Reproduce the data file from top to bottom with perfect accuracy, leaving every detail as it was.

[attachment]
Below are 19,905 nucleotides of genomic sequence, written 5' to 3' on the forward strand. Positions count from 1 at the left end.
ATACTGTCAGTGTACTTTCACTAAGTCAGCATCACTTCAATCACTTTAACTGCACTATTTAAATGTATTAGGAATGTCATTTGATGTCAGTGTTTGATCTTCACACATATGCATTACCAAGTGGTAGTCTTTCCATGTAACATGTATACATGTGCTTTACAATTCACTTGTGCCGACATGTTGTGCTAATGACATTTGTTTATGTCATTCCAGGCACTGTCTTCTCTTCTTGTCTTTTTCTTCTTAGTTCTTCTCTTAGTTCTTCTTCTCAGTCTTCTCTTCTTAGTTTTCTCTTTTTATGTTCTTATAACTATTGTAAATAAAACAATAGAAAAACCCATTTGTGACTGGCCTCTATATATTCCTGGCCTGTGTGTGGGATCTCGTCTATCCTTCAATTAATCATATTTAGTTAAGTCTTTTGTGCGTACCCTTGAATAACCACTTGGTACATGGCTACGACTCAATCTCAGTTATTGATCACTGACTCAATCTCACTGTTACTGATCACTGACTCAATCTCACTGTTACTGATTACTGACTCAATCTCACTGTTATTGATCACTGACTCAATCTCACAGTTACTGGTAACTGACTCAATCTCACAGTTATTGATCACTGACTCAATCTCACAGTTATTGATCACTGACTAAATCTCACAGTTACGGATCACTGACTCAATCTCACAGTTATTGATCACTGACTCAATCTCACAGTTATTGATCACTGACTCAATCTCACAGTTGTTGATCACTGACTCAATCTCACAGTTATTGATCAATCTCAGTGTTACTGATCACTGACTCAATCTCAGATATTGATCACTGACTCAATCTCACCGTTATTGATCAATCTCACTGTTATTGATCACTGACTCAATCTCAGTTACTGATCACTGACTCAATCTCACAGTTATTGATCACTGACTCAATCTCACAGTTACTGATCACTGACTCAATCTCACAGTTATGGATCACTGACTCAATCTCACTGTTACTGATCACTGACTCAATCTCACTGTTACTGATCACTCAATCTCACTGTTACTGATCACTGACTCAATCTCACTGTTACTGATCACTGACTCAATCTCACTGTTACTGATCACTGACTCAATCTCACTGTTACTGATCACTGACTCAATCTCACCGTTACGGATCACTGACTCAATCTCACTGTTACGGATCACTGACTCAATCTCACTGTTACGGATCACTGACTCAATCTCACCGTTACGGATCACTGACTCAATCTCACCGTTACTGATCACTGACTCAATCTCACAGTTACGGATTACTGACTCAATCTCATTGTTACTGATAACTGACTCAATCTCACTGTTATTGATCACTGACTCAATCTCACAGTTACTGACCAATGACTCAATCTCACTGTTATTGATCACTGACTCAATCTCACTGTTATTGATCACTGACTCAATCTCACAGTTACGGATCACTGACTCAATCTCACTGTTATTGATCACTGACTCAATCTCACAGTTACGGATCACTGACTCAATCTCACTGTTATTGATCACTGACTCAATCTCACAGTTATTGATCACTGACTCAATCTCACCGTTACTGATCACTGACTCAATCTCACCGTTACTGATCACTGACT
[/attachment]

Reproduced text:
Below are 19,905 nucleotides of genomic sequence, written 5' to 3' on the forward strand. Positions count from 1 at the left end.
ATACTGTCAGTGTACTTTCACTAAGTCAGCATCACTTCAATCACTTTAACTGCACTATTTAAATGTATTAGGAATGTCATTTGATGTCAGTGTTTGATCTTCACACATATGCATTACCAAGTGGTAGTCTTTCCATGTAACATGTATACATGTGCTTTACAATTCACTTGTGCCGACATGTTGTGCTAATGACATTTGTTTATGTCATTCCAGGCACTGTCTTCTCTTCTTGTCTTTTTCTTCTTAGTTCTTCTCTTAGTTCTTCTTCTCAGTCTTCTCTTCTTAGTTTTCTCTTTTTATGTTCTTATAACTATTGTAAATAAAACAATAGAAAAACCCATTTGTGACTGGCCTCTATATATTCCTGGCCTGTGTGTGGGATCTCGTCTATCCTTCAATTAATCATATTTAGTTAAGTCTTTTGTGCGTACCCTTGAATAACCACTTGGTACATGGCTACGACTCAATCTCAGTTATTGATCACTGACTCAATCTCACTGTTACTGATCACTGACTCAATCTCACTGTTACTGATTACTGACTCAATCTCACTGTTATTGATCACTGACTCAATCTCACAGTTACTGGTAACTGACTCAATCTCACAGTTATTGATCACTGACTCAATCTCACAGTTATTGATCACTGACTAAATCTCACAGTTACGGATCACTGACTCAATCTCACAGTTATTGATCACTGACTCAATCTCACAGTTATTGATCACTGACTCAATCTCACAGTTGTTGATCACTGACTCAATCTCACAGTTATTGATCAATCTCAGTGTTACTGATCACTGACTCAATCTCAGATATTGATCACTGACTCAATCTCACCGTTATTGATCAATCTCACTGTTATTGATCACTGACTCAATCTCAGTTACTGATCACTGACTCAATCTCACAGTTATTGATCACTGACTCAATCTCACAGTTACTGATCACTGACTCAATCTCACAGTTATGGATCACTGACTCAATCTCACTGTTACTGATCACTGACTCAATCTCACTGTTACTGATCACTCAATCTCACTGTTACTGATCACTGACTCAATCTCACTGTTACTGATCACTGACTCAATCTCACTGTTACTGATCACTGACTCAATCTCACTGTTACTGATCACTGACTCAATCTCACCGTTACGGATCACTGACTCAATCTCACTGTTACGGATCACTGACTCAATCTCACTGTTACGGATCACTGACTCAATCTCACCGTTACGGATCACTGACTCAATCTCACCGTTACTGATCACTGACTCAATCTCACAGTTACGGATTACTGACTCAATCTCATTGTTACTGATAACTGACTCAATCTCACTGTTATTGATCACTGACTCAATCTCACAGTTACTGACCAATGACTCAATCTCACTGTTATTGATCACTGACTCAATCTCACTGTTATTGATCACTGACTCAATCTCACAGTTACGGATCACTGACTCAATCTCACTGTTATTGATCACTGACTCAATCTCACAGTTACGGATCACTGACTCAATCTCACTGTTATTGATCACTGACTCAATCTCACAGTTATTGATCACTGACTCAATCTCACCGTTACTGATCACTGACTCAATCTCACCGTTACTGATCACTGACT